Subaru doesn’t make diesel engines anymore, either that or they’re keeping it very quiet in preparation for the accepted opinion on clean fuels to flip-flop back to heavy oil, then they’ll get them out of mothballs and shoo petrol back into the crates.
They’ve gone a step further with their chunky estate – the Forester. It now not only comes with a 2.0l petrol engine in Boxer formation, as is Subaru’s wont, but it’s grown an ‘e‘; that’s right, it’s a hybrid. It is only a little ‘e‘ in the official e-Boxer title, though, and that’s probably about right; more on that later.
SUV or Estate?
Visually, the Forester e-Boxer hasn’t changed much. It may boast some genuine off-road prowess but Subaru is still the king of the estate cars and that’s the shape the Forester’s sticking to. Subaru calls it a ‘No nonsense SUV,’ but the SUV title is so watered down these days it could almost be applied to anything – we say, call it a go-anywhere estate car, it holds more credibility.
A head for heights
The Forester was always tall and narrow, and at 1735mm (h) x 1795mm (w), the e-Boxer carries on the tradition. For comparative purposes, Audi’s A4 Avant is 1847mm wide and 1435mm tall, so you can see how the Forester stacks up. What this means on the inside is acres of headroom, couple this with the 30cm of extra rear legroom using their new Global Platform provides, and it’s a dream for taller passengers.
Full of safety tech
The quality of plastics inside the Forester e-Boxer still leaves something to be desired, despite some additional thought going into the dashboard design. There are only two specs to choose from; XE & XE Premium. Equipment is generous, even on the base model which gets dual-zone climate, an 8″ multifunction touchscreen and heated front seats. Perhaps more importantly, Subaru has packed it with safety equipment including their EyeSight system that monitors your behaviour and incorporates adaptive cruise, pre-collision braking, lane keep assist and lane sway and departure warning.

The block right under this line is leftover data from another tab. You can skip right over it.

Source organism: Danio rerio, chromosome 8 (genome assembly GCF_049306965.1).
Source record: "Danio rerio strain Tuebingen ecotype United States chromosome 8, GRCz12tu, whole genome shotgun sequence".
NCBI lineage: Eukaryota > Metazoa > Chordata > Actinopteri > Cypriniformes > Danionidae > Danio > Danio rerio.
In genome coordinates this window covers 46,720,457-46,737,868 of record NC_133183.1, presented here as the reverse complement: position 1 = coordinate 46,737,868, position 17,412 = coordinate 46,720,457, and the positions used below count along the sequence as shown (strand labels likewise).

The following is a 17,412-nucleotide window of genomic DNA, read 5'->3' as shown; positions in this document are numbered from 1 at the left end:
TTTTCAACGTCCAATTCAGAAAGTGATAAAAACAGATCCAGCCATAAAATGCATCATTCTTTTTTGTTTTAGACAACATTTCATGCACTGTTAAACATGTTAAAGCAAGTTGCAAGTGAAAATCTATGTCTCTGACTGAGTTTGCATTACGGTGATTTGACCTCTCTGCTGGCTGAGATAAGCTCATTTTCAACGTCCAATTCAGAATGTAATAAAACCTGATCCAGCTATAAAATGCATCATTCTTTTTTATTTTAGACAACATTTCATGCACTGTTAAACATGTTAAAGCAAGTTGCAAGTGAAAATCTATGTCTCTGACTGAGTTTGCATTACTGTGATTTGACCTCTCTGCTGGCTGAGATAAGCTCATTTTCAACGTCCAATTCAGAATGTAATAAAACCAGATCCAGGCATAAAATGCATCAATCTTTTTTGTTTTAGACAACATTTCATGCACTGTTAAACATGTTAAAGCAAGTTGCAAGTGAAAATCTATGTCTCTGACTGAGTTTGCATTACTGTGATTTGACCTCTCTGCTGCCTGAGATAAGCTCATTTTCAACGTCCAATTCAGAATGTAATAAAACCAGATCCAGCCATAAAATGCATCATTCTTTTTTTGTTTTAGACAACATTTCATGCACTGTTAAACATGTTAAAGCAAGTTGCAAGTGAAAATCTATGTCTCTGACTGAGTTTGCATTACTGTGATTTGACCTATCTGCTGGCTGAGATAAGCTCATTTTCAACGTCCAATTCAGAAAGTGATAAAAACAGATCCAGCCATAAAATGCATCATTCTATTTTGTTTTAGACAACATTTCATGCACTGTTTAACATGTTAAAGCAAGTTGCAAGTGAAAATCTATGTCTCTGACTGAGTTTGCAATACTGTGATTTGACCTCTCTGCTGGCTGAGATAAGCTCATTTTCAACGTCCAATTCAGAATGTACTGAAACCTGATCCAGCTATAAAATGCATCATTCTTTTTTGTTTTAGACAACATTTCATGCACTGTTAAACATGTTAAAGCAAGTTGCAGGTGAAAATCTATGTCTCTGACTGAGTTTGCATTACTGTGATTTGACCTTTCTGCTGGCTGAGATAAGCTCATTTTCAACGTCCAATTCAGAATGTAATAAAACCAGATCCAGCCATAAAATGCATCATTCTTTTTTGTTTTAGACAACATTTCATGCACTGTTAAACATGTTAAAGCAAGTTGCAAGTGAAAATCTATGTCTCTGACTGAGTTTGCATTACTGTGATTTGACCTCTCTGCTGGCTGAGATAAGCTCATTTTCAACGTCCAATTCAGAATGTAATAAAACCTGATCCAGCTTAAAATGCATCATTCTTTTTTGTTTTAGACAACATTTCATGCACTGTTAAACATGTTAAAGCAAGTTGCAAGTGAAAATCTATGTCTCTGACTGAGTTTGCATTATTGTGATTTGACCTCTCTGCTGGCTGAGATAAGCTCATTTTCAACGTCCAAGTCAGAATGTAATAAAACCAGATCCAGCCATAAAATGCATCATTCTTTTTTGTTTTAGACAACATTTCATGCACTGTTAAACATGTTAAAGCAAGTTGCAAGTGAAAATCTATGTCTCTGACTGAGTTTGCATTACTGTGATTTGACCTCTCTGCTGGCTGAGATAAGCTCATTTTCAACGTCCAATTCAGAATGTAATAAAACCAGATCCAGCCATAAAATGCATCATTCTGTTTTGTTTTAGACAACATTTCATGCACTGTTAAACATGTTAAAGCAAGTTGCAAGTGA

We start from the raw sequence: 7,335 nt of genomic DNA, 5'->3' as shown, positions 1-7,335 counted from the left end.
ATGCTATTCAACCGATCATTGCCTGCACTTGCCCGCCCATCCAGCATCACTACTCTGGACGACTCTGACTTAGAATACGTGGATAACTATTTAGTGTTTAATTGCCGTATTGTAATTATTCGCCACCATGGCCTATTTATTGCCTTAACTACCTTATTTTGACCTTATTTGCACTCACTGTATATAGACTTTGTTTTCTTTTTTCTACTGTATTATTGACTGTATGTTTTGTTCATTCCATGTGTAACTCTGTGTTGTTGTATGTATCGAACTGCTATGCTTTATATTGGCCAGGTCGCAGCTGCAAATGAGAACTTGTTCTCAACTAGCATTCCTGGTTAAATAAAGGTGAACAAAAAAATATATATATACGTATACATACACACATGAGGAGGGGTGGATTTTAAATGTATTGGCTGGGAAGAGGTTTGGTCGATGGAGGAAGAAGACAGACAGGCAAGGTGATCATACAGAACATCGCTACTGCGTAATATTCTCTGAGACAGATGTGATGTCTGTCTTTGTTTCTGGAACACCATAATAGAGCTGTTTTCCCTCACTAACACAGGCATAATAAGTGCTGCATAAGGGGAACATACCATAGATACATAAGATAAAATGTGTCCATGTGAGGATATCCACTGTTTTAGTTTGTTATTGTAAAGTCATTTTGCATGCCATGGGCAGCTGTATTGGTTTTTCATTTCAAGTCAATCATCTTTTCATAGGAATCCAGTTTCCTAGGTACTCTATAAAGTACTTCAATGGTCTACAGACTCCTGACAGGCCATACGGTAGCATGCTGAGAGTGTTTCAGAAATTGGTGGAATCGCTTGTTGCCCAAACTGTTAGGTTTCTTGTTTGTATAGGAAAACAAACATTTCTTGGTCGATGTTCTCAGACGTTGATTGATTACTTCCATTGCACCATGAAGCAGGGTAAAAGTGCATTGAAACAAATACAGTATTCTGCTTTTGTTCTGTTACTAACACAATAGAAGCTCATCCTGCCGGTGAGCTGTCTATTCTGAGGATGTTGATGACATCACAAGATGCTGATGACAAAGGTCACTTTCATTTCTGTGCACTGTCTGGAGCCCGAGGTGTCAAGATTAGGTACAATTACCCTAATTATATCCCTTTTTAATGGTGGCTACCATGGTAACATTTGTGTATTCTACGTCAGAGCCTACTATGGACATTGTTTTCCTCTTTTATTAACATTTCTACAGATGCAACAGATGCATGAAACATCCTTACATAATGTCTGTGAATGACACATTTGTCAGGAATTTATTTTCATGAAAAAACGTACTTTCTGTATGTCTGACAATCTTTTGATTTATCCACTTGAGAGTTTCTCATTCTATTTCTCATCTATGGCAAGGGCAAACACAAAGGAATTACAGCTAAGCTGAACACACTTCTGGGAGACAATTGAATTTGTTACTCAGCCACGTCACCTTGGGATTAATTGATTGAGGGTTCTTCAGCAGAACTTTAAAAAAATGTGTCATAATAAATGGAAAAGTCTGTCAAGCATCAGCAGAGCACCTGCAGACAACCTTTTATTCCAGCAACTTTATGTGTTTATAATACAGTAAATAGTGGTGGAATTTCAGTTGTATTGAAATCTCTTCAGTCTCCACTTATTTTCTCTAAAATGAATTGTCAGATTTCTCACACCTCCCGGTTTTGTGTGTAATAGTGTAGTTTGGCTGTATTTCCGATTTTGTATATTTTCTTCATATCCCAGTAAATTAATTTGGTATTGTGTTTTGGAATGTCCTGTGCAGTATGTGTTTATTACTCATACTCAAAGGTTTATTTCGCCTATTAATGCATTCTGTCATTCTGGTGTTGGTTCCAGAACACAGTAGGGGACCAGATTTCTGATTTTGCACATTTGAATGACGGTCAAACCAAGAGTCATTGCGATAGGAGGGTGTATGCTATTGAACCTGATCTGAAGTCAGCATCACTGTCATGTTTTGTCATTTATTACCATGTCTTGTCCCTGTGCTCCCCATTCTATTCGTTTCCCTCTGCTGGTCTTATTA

One very clever item of standard equipment across the Forester range is a side view monitor incorporated into the near-side door mirror. During slow speed manoeuvres it shows you a view of the near-side front wheel and wing on an additional 4.3″ screen positioned in clear view just under the windscreen. This isn’t just a potential kerbed wheel saver, it could save lives.
Go for the Premium spec Forester like our example here and you get, amongst other things; 18” wheels rather than 17″, a sunroof, sat-nav, a power tailgate, heated rear seats and leather upholstery. The leather feels comfortable rather than premium but we would ask for a bit more adjustment in the driver’s seat, especially around the lower back area.
Back to that ‘e’
The big news with the new Forester, though, is that little ‘e‘ we mentioned earlier. Under the bonnet there’s now an electric motor, powered by a lithium ion battery. It’s a self-charging hybrid so you don’t have to worry about plugging it in; so far, so good. Subaru has steered away from the term ‘mild hybrid’ for their Forester e-Boxer, but in reality it’s about as mild as they come.
How far is the electric range?
Electric range is supposedly around a mile; in reality we only managed to get the Forester e-Boxer moving without the petrol engine for a few feet and when carrying out low-speed manoeuvres. It also kicks in when you’re coasting, but as soon as you touch the accelerator pedal again, the petrol engine starts back up.
Subaru claims a combined mpg of 37.7, during our test we managed real world economy of 37.9, so they’ve got that pretty-much spot on. What’s not overly impressive is the Forester’s emissions. At 185g/km CO2, it’s not exactly saintly.
In-keeping with the one choice of engine, there’s only one transmission, too. It’s a CVT unit and, as much as we’ve driven worse, it does tend to hang on to gears and is typically drone-y.
0-62 mph comes around in an uninspiring 11.8 seconds, but this isn’t supposed to be a performance Subaru, it’s a lifestyle one. On that note, they all come with permanent, symmetrical AWD, there’s plenty of tough looking plastic protecting the underside and sills and the suspension sits suitably high, giving a ground clearance of 220mm.
Subaru’s X-Mode also comes as standard fit, giving you a snow and dirt mode, as well as a deep snow and mud mode. Hill descent is also standard, so the Forester e-Boxer should have some proper off-road ability. Anyone who’s previously used a Forester for towing may lament the loss of a torquey diesel engine, but Subaru claims it’ll happily haul up to 1870kg, so all’s not lost.
Should I buy a Forester e-Boxer?
Starting at £36,335 and going all the way up to £39,335 for the XE Premium, the Forester e-Boxer is no cheap option. It still holds real off-road credibility and, being a Subaru, it’ll be built properly, just don’t go expecting much in the way of electric-only range.
By Ben Harrington
2020 Subaru Forester e-Boxer XE Premium Specifications
Engine – 2.0l petrol + electric motor, Transmission – CVT, Layout – Front engine, AWD, Power – 147bhp, Torque – 196Nm, Emissions – 185g/km CO2, Economy – 37.7mpg combined, Maximum Speed – 117mph, Acceleration – 11.8s 0-62mph, Price – £39,335 OTR